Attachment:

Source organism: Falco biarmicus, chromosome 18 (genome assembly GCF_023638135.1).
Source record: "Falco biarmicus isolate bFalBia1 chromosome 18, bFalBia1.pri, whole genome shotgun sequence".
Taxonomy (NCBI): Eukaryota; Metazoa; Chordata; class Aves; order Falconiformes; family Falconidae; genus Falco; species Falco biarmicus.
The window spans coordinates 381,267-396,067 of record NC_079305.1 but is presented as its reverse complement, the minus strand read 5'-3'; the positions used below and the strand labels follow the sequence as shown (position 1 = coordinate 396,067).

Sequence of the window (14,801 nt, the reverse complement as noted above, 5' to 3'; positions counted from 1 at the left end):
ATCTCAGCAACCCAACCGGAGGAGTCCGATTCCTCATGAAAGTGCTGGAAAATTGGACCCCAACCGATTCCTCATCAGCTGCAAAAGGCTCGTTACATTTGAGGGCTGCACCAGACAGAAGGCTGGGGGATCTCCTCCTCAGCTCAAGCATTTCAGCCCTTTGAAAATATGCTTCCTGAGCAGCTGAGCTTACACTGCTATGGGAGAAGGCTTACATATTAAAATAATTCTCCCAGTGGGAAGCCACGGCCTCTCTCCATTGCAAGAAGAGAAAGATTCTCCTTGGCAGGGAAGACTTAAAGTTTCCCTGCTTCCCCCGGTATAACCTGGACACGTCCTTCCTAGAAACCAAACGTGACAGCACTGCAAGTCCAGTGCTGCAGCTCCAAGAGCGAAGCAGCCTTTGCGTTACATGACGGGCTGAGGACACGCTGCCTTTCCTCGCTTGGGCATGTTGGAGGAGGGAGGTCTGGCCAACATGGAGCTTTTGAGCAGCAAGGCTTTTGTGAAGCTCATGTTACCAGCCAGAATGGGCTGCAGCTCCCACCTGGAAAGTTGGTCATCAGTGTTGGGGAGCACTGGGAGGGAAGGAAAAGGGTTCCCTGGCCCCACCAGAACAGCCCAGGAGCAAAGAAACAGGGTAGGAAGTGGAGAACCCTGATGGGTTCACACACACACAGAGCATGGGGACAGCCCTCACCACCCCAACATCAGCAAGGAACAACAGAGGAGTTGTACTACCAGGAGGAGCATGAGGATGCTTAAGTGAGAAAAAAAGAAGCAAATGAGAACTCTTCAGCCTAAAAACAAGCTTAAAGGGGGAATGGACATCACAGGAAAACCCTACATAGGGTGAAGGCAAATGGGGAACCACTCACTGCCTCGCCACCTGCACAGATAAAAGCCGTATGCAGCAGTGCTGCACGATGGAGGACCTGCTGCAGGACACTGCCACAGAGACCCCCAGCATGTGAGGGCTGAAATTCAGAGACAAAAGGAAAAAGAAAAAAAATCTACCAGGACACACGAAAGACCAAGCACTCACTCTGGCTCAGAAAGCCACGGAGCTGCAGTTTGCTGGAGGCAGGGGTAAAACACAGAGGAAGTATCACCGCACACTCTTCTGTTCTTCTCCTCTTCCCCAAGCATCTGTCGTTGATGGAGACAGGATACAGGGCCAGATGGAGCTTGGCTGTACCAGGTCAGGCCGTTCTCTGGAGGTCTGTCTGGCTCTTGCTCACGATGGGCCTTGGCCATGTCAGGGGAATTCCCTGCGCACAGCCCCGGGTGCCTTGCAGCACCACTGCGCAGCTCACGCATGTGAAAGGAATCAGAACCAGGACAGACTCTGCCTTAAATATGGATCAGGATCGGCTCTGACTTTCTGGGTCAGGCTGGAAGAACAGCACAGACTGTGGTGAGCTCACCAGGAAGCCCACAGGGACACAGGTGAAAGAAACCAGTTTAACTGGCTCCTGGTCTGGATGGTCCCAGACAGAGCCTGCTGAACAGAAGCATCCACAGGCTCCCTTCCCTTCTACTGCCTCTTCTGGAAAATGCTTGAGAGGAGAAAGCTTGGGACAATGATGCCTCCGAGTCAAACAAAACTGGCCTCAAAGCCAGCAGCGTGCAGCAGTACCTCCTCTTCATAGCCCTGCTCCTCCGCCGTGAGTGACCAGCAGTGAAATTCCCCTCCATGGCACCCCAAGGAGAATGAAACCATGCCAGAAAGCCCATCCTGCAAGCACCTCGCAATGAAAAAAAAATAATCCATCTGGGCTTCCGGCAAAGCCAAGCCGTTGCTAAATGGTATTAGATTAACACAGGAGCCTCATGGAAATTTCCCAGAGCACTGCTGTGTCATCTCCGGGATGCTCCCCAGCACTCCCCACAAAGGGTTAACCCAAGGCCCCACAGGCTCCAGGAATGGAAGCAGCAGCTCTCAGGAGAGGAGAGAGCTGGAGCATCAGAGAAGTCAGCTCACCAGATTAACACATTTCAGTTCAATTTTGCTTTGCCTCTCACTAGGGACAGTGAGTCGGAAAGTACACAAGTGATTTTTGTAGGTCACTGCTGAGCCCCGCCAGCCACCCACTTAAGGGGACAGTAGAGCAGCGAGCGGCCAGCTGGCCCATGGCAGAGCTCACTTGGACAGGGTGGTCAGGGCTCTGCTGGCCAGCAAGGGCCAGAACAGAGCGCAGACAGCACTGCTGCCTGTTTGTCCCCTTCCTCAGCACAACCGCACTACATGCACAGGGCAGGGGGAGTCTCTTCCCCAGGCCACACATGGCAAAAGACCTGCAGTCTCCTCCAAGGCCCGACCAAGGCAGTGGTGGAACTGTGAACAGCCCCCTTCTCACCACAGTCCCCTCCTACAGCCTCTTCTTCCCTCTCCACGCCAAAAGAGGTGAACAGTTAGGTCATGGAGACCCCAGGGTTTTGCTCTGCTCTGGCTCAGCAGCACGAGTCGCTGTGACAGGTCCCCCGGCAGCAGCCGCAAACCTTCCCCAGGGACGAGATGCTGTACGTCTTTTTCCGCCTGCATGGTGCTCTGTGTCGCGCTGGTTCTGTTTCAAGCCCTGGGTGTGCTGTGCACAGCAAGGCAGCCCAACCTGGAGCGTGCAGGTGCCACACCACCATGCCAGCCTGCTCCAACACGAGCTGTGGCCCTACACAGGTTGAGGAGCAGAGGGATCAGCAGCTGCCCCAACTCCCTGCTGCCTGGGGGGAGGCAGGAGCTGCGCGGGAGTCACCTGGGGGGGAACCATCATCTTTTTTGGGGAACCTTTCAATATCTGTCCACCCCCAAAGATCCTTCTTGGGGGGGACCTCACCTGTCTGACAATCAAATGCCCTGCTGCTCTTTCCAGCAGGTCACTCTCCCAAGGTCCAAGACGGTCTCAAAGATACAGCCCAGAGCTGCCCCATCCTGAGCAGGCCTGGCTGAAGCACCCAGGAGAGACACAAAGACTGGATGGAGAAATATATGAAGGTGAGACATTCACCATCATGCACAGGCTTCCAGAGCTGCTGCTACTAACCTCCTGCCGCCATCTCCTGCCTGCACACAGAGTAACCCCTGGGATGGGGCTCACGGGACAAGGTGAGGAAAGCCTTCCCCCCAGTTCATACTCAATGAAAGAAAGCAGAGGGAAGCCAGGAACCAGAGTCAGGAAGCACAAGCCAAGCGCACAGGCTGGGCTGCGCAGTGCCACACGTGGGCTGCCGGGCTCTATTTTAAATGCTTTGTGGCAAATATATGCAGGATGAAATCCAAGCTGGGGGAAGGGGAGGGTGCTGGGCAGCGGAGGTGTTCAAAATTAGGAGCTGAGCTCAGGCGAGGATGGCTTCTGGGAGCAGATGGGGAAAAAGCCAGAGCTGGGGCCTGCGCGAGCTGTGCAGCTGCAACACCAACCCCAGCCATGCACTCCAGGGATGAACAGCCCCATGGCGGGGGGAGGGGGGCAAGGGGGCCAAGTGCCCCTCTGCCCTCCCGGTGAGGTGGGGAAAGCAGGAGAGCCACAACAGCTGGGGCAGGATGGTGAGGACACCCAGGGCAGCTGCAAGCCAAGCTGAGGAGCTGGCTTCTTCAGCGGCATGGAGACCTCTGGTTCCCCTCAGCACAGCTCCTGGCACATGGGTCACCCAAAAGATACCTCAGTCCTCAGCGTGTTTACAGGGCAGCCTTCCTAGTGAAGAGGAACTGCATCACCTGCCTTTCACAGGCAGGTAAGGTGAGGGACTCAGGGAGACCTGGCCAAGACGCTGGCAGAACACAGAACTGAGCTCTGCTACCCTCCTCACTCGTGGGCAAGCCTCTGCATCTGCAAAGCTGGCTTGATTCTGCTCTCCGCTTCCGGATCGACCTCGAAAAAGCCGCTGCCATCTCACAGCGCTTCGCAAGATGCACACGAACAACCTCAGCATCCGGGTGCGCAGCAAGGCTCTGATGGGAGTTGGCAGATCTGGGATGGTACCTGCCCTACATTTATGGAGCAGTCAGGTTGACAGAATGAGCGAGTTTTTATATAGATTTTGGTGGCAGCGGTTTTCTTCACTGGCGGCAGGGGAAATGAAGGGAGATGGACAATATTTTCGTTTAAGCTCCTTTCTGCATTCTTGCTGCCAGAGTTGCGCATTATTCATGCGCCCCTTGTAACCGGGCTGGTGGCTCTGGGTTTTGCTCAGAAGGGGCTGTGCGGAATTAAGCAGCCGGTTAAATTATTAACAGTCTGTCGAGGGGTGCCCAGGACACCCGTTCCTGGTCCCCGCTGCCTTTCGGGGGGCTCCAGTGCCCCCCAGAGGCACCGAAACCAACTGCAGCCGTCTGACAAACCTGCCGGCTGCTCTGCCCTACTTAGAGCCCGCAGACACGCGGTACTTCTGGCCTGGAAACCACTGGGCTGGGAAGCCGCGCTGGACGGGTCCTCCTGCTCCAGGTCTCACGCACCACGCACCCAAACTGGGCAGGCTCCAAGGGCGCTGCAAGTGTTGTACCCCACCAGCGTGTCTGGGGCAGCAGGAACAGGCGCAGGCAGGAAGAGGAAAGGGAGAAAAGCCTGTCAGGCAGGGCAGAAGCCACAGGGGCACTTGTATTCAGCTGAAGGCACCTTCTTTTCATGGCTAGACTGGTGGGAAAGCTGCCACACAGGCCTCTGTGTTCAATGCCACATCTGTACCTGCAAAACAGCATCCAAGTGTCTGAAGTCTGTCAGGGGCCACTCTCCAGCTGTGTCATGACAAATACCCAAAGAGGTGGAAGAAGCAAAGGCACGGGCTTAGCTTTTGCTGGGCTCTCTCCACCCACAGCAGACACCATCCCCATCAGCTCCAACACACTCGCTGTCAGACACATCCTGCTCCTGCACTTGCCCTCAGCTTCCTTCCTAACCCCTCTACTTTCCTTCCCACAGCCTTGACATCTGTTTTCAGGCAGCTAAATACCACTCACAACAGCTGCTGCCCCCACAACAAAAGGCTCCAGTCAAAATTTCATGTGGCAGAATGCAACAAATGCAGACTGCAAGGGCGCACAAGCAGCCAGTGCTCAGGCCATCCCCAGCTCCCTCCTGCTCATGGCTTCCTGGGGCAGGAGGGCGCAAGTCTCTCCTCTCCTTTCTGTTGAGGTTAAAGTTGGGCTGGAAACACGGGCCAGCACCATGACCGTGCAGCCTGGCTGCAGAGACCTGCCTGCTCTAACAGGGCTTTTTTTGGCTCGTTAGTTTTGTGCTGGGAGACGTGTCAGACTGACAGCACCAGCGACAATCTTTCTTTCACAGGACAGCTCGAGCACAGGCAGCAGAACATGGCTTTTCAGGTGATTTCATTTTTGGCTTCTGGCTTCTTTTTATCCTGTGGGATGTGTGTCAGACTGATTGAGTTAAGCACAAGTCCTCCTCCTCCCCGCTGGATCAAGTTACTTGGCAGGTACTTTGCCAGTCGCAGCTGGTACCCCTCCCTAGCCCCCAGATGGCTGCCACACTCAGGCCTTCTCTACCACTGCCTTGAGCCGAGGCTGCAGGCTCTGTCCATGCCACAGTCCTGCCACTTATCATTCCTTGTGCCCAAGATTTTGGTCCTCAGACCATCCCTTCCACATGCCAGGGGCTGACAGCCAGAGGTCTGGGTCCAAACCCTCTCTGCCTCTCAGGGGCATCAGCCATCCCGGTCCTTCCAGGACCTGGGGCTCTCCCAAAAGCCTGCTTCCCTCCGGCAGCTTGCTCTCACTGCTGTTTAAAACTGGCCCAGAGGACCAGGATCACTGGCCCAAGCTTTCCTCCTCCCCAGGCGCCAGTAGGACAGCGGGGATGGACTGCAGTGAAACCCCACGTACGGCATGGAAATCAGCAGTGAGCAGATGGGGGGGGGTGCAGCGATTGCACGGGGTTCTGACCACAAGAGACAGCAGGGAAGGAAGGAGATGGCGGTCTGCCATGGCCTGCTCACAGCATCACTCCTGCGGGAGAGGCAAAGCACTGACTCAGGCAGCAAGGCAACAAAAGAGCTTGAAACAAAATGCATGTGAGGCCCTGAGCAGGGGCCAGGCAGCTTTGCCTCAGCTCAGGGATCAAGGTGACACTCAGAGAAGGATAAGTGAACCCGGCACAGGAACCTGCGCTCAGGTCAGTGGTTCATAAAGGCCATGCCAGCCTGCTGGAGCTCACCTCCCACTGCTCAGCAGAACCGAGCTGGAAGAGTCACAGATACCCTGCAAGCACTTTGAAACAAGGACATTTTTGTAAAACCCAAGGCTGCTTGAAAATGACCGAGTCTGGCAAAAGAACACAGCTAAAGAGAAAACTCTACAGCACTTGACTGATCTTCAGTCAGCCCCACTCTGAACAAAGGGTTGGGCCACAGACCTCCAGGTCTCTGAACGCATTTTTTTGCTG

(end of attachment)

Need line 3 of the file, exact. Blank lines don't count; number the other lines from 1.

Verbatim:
Taxonomy (NCBI): Eukaryota; Metazoa; Chordata; class Aves; order Falconiformes; family Falconidae; genus Falco; species Falco biarmicus.